• Commitment to diversity, inclusion, and openness to all.

Additional Desirable Qualities

  • Proximity to a major airport and hotels.
  • Location outside of the Northeast corridor and the Midwest (we’re rotating the location of DPLAfest each year; we celebrated DPLAfest 2013 in Boston, DPLAfest 2015 in Indianapolis, and DPLAfest 2016 in Washington, DC).

Apply to host DPLAfest 2017

You can learn more about DPLAfest here. Questions? Email info@dp.la.

Open Library Data Additions: Amazon Crawl: part 2-as

7 hours 6 min ago

Part 2-as of Amazon crawl..

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Open Library Data Additions: Amazon Crawl: part o-5

7 hours 14 min ago

Part o-5 of Amazon crawl..

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Open Library Data Additions: Amazon Crawl: part 2-al

7 hours 15 min ago

Part 2-al of Amazon crawl..

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FOSS4Lib Upcoming Events: Managing Assets as Linked Data with Fedora 4

7 hours 17 min ago
Date: Tuesday, May 24, 2016 - 09:00 to 12:00Supports: Fedora Repository

Last updated May 3, 2016. Created by Peter Murray on May 3, 2016.
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Andrew Woods, Fedora technical lead, will offer a Fedora 4 workshop at the Texas Conference on Digital Libraries (TCDL) on Tuesday, May 24 from 9:00 AM-12:00 PM. Space is limited to please register in advance.

FOSS4Lib Upcoming Events: Publishing Assets as Linked Data with Fedora 4

7 hours 20 min ago
Date: Wednesday, May 18, 2016 - 13:00 to 15:30Supports: Fedora Repository

Last updated May 3, 2016. Created by Peter Murray on May 3, 2016.
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David Wilcox, Fedora product manager will offer a workshop entitled, Publishing Assets as Linked Data with Fedora 4 at the Library Publishing Forum (LPForum 2016) to be held at the University of North Texas Libraries, Denton, Texas on May 18 from 1:00 PM-3:30 PM. All LPForum 2016 attendees are welcome—there is no need to pre-register for this introductory-level workshop.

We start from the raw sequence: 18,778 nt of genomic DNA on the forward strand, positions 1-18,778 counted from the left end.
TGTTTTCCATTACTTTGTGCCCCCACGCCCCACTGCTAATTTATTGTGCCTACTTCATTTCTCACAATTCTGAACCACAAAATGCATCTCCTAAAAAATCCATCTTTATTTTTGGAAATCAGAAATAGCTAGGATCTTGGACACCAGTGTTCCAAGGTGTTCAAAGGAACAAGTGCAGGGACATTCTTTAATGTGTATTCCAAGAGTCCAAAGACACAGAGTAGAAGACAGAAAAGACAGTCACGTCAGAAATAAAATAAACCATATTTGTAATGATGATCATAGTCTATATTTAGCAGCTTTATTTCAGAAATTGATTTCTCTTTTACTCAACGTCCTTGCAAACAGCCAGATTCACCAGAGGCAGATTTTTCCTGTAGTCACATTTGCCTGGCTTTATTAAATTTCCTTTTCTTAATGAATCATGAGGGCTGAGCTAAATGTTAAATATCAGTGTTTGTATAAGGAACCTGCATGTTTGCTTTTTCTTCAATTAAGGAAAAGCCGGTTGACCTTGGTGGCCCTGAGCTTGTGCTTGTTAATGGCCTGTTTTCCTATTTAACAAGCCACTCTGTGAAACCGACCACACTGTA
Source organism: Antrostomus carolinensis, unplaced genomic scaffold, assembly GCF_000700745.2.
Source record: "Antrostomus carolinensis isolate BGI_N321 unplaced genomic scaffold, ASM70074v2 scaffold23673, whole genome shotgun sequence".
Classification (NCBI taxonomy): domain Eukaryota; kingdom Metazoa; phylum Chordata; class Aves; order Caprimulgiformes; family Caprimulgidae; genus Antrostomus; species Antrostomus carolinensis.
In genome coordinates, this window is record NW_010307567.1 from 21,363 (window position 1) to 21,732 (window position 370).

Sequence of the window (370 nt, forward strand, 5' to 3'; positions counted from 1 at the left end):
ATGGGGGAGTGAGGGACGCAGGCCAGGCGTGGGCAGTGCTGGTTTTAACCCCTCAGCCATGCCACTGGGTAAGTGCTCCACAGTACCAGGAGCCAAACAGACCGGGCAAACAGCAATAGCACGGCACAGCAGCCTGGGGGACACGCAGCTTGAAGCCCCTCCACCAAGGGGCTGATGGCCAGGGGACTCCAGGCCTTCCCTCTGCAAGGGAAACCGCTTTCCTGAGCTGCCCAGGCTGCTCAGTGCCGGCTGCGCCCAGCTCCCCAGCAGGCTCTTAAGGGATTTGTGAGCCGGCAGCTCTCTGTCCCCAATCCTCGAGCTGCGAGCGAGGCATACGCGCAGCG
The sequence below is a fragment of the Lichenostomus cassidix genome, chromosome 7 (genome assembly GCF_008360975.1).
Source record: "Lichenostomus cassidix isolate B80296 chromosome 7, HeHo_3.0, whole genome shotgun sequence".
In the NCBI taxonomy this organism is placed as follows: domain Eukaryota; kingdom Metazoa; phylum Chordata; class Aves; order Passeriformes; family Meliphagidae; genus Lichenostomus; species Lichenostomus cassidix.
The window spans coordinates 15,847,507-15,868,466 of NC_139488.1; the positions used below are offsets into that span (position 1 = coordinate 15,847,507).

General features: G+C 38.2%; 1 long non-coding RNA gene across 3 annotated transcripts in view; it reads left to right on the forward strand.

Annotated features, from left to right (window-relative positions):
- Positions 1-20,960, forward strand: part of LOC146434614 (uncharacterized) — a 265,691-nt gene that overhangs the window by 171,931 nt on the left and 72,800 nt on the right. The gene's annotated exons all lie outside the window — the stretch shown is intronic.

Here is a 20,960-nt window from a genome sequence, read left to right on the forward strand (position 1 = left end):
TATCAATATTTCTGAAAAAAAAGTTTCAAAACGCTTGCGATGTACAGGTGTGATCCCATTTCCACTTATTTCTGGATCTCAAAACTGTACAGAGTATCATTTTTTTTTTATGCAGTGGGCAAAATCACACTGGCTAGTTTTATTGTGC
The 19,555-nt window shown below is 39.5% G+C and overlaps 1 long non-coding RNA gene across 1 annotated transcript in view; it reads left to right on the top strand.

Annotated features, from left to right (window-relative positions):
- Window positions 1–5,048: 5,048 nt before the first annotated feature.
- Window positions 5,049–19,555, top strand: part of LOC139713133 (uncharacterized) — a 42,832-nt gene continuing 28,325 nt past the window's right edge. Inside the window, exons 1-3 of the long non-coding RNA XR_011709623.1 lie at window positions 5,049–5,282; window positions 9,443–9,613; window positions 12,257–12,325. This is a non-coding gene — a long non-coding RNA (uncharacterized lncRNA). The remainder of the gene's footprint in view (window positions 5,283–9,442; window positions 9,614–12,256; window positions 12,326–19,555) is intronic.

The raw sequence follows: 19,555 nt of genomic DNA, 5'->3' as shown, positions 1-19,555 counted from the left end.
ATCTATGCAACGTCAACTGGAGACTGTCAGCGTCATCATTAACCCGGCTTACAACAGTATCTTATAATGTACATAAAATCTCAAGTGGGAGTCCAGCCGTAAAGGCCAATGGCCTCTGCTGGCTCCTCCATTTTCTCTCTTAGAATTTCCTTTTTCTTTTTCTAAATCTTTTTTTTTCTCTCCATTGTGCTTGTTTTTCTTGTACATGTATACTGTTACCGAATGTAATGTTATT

LITA: Transmission #3

7 hours 20 min ago

In our third episode of Begin Transmission, we’re lucky enough to sit down with none other than Cinthya Ippoliti. Cinthya is a LITA Blogger and Associate Dean for Research and Learning Services at Oklahoma State University. Enjoy her library tech wisdom and perspectives in this short interview.

Begin Transmission will return May 15, 2016.

Open Library Data Additions: Amazon Crawl: part o-9

7 hours 20 min ago

Part o-9 of Amazon crawl..

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Open Library Data Additions: Amazon Crawl: part 21

7 hours 27 min ago

Part 21 of Amazon crawl..

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Open Library Data Additions: Amazon Crawl: part 2-ad

7 hours 27 min ago

Part 2-ad of Amazon crawl..

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Open Library Data Additions: Amazon Crawl: part hb

7 hours 29 min ago

Part hb of Amazon crawl..

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Mark E. Phillips: DPLA Description Fields: Language used in descriptions.

7 hours 32 min ago

This is the last post in a series of posts related to the Description field found in the Digital Public Library of America.  I’ve been working with a collection of 11,654,800 metadata records for which I’ve created a dataset of 17,884,946 description fields.

This past Christmas I received a copy of Thing Explainer by Randall Munroe,  if you aren’t familiar with this book, Randall uses only the most used ten hundred words (thousand isn’t one of them) to describe very complicated concepts and technologies.

After seeing this book I started to wonder how much of the metadata we create for our digital objects use just the 1,000 most frequent words.  Often frequently used words, as well as less complex words (words with fewer syllables) are used in the calculation of the reading level of various texts so that also got me thinking about the reading level required to understand some of our metadata records.

Along that train of thought,  one of the things that we hear from aggregations of cultural heritage materials is that K-12 users are a target audience we have and that many of the resources we digitize are with them in mind.  With that being said, how often do we take them into account when we create our descriptive metadata?

When I was indexing the description fields I calculated three metrics related to this.

  1. What percentage of the tokens are in the 1,000 most frequently used English words
  2. What percentage of the tokens are in the 5,000 most frequently used English words
  3. What percentage of the tokens are words in a standard English dictionary.

From there I was curious about how the different providers compared to each other.